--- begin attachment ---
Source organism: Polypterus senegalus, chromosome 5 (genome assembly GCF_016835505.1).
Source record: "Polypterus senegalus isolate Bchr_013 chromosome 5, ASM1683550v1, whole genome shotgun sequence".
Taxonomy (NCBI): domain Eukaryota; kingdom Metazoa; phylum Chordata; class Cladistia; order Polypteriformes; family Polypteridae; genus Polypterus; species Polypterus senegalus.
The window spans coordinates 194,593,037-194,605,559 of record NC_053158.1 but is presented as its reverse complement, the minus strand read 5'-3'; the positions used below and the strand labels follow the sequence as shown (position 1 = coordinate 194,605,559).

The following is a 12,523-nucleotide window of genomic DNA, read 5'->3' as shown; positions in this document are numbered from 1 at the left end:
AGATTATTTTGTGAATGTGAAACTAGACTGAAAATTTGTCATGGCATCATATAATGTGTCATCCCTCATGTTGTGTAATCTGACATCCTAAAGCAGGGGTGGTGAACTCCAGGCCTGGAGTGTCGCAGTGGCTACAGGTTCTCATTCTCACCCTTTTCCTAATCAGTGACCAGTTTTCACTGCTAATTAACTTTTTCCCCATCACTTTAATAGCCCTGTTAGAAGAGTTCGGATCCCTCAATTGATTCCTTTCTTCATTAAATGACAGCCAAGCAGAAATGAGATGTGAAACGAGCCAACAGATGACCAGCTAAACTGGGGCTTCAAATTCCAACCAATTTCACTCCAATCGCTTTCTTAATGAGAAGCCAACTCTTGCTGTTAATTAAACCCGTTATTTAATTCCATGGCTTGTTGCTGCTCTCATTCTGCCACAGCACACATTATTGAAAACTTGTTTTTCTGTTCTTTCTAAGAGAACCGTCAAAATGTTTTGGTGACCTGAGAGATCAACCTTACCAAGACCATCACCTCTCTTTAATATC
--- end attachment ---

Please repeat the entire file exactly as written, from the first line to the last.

Source organism: Polypterus senegalus, chromosome 5 (genome assembly GCF_016835505.1).
Source record: "Polypterus senegalus isolate Bchr_013 chromosome 5, ASM1683550v1, whole genome shotgun sequence".
Taxonomy (NCBI): domain Eukaryota; kingdom Metazoa; phylum Chordata; class Cladistia; order Polypteriformes; family Polypteridae; genus Polypterus; species Polypterus senegalus.
The window spans coordinates 194,593,037-194,605,559 of record NC_053158.1 but is presented as its reverse complement, the minus strand read 5'-3'; the positions used below and the strand labels follow the sequence as shown (position 1 = coordinate 194,605,559).

The following is a 12,523-nucleotide window of genomic DNA, read 5'->3' as shown; positions in this document are numbered from 1 at the left end:
AGATTATTTTGTGAATGTGAAACTAGACTGAAAATTTGTCATGGCATCATATAATGTGTCATCCCTCATGTTGTGTAATCTGACATCCTAAAGCAGGGGTGGTGAACTCCAGGCCTGGAGTGTCGCAGTGGCTACAGGTTCTCATTCTCACCCTTTTCCTAATCAGTGACCAGTTTTCACTGCTAATTAACTTTTTCCCCATCACTTTAATAGCCCTGTTAGAAGAGTTCGGATCCCTCAATTGATTCCTTTCTTCATTAAATGACAGCCAAGCAGAAATGAGATGTGAAACGAGCCAACAGATGACCAGCTAAACTGGGGCTTCAAATTCCAACCAATTTCACTCCAATCGCTTTCTTAATGAGAAGCCAACTCTTGCTGTTAATTAAACCCGTTATTTAATTCCATGGCTTGTTGCTGCTCTCATTCTGCCACAGCACACATTATTGAAAACTTGTTTTTCTGTTCTTTCTAAGAGAACCGTCAAAATGTTTTGGTGACCTGAGAGATCAACCTTACCAAGACCATCACCTCTCTTTAATATC